|-20 D Johnson (US); -15 C Smith (Aus), S Im (Kor); -12 J Thomas (US); -11 R McIlroy (NI), D Frittelli (SA); -10 B Koepka (US), J Rahm (Spa)|
|Selected others: -6 T Fleetwood (Eng); -5 J Rose (Eng); -4 I Poulter (Eng), D Willett (Eng); -3 B Langer (Ger); -2 B DeChambeau (US); -1 T Woods (US), P Casey (Eng), L Westwood (Eng)|
World number one Dustin Johnson won his first Masters title by five strokes as he finished with a record-breaking low score of 20 under par at Augusta.
The American posted a four-under 68 on Sunday to hold off Australian Cameron Smith and South Korea’s Sungjae Im.
Northern Irishman Rory McIlroy’s brief charge came too late as he eventually finished nine shots back in tied fifth.
Defending champion Tiger Woods carded a 10 on the par-three 12th but recovered with five birdies to finish one under.
Pre-tournament favourite Bryson DeChambeau, who won the US Open in September, endured an erratic week and a final-day 73 put him on two under par for the tournament.
World number three Justin Thomas finished fourth at 12 under after carding a two-under 70 on the final day.
Johnson’s superb performance during this unprecedented November staging of the Masters saw him beat the record lowest winning score of 18 under par set by Woods in 1997 and Jordan Spieth in 2015.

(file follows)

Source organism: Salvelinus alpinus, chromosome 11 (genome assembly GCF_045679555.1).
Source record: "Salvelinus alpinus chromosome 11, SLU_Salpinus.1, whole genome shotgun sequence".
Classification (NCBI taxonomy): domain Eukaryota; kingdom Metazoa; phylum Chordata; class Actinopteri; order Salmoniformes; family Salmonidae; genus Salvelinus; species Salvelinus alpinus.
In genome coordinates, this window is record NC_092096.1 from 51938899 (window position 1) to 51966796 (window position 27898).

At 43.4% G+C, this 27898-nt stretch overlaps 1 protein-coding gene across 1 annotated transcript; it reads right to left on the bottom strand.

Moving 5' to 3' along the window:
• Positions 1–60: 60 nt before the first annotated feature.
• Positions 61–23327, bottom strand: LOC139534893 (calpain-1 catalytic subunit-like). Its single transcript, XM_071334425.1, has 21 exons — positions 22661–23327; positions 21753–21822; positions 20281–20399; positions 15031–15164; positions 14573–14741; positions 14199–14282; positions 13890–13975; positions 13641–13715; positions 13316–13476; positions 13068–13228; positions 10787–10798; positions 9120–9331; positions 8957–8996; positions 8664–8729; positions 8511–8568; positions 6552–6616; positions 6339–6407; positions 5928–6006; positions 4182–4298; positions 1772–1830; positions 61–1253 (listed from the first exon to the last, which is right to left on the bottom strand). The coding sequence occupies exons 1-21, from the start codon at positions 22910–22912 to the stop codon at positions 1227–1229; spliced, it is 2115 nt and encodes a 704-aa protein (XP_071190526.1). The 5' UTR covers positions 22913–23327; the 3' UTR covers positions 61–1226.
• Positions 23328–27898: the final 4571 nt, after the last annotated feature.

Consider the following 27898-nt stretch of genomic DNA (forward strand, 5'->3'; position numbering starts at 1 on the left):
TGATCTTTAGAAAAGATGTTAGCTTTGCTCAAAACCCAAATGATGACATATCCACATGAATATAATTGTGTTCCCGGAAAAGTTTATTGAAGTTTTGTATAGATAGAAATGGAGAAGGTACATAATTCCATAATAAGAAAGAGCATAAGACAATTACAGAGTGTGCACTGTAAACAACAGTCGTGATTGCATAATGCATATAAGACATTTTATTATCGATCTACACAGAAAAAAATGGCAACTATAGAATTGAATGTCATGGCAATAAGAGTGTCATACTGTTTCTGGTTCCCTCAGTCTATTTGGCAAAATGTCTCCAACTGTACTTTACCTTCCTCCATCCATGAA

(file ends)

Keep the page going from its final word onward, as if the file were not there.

He also becomes the first world number one to win the tournament since Woods in 2002.
Smith, who finished tied for fifth in 2018, made history himself by becoming the first player to shoot all four of his rounds in the 60s at Augusta.
Imperious Johnson conquers Augusta
Johnson looked comfortable from the moment he arrived at Magnolia Lane this week, joking with reporters his favourite Masters tradition is the sandwiches. Pimento cheese? Just all of them…
On course, however, the poker-faced American gave nothing away as he held off the field to win his second major title, four years after his US Open victory, with barely a flicker of emotion.
Johnson had provided the calm after Thursday’s electrical storms delayed play on an otherwise frantic leaderboard that briefly saw nine players tied for top spot on Saturday.
The foundation for his victory was set with an opening 65 that gave him a share of the lead, and he had another 65 on Saturday to become the first player in Masters history to achieve such a feat and join Spieth as the only men to reach 16 under par after three rounds.
He is not a character who would hype the crowd into a frenzy like Woods’ last year, nor is he one to play the pantomime villain like 2018 champion Patrick Reed, so it is perhaps timely that Johnson’s first Green Jacket came at a tranquil Augusta National without patrons.
Not that the American would have been fazed by the roars that usually echo around the Augusta pines.
This was the world’s best player serenely producing sensational golf on one of the game’s most iconic stages.
He made a great par-save at two and birdied the third but successive bogeys followed as the impressive 22-year-old Im and Australian Smith applied pressure.
Johnson has previously failed to win major titles on four occasions after holding a 54-hole lead, but his steely focus never wavered when his lead was cut to one after five holes.